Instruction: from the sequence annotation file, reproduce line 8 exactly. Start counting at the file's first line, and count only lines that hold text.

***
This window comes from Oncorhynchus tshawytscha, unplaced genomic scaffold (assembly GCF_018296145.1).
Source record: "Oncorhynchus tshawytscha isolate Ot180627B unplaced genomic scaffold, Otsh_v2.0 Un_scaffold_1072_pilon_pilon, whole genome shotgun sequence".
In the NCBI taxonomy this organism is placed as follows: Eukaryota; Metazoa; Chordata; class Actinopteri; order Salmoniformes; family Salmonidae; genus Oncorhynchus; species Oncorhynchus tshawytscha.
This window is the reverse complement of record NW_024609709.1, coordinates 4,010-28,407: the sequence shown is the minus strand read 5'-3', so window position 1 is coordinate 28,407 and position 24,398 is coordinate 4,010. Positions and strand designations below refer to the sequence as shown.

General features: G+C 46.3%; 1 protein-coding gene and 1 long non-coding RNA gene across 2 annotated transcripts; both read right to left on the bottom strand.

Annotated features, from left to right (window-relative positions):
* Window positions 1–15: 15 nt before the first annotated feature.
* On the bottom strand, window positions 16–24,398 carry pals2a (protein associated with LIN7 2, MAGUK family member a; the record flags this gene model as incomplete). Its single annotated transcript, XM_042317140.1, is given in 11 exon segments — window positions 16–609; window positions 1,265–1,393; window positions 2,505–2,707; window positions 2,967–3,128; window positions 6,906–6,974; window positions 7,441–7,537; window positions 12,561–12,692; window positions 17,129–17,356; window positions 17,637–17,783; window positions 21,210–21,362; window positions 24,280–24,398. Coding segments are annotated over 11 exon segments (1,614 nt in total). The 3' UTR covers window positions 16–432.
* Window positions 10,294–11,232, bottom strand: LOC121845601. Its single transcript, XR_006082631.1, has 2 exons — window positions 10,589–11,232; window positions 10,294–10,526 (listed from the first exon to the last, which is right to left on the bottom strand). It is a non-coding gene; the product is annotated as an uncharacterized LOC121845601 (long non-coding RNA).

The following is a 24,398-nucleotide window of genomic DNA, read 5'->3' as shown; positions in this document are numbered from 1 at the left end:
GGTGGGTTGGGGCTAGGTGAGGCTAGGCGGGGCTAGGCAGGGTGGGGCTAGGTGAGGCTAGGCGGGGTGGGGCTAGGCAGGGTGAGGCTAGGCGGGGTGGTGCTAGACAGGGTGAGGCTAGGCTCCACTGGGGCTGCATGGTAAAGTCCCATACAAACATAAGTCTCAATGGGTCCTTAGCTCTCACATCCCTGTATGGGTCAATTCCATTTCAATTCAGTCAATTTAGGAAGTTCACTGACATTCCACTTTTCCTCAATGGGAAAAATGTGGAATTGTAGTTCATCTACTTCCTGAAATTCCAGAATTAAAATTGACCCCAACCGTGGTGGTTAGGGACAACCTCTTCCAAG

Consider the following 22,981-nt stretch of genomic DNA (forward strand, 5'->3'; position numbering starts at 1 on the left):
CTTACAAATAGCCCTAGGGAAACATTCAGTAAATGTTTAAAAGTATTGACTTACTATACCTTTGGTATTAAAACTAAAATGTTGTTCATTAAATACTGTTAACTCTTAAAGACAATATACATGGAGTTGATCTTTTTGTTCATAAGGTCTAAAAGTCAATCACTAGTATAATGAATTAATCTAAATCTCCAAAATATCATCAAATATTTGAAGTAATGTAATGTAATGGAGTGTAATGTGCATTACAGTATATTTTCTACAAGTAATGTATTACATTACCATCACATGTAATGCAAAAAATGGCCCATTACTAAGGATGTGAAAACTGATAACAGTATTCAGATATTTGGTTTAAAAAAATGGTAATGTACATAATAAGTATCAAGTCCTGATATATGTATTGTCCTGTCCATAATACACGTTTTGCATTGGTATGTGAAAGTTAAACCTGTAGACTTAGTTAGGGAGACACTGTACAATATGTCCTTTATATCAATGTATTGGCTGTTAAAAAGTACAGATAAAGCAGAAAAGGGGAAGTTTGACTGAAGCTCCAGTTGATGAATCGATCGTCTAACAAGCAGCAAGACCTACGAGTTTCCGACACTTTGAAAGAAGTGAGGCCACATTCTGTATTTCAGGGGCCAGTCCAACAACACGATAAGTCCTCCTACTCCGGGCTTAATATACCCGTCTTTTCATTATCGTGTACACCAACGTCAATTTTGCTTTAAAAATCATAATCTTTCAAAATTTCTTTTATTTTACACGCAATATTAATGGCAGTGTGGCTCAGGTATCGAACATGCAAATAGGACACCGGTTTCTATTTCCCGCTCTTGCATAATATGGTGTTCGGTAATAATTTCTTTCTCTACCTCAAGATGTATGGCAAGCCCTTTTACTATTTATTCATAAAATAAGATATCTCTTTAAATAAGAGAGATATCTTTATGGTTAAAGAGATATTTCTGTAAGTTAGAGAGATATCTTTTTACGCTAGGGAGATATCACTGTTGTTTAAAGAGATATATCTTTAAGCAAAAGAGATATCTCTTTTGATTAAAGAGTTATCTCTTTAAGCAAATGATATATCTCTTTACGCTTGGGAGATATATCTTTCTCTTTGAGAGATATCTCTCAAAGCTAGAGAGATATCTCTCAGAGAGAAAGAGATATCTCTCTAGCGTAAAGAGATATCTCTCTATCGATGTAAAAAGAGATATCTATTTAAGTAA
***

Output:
* On the bottom strand, window positions 16–24,398 carry pals2a (protein associated with LIN7 2, MAGUK family member a; the record flags this gene model as incomplete). Its single annotated transcript, XM_042317140.1, is given in 11 exon segments — window positions 16–609; window positions 1,265–1,393; window positions 2,505–2,707; window positions 2,967–3,128; window positions 6,906–6,974; window positions 7,441–7,537; window positions 12,561–12,692; window positions 17,129–17,356; window positions 17,637–17,783; window positions 21,210–21,362; window positions 24,280–24,398. Coding segments are annotated over 11 exon segments (1,614 nt in total). The 3' UTR covers window positions 16–432.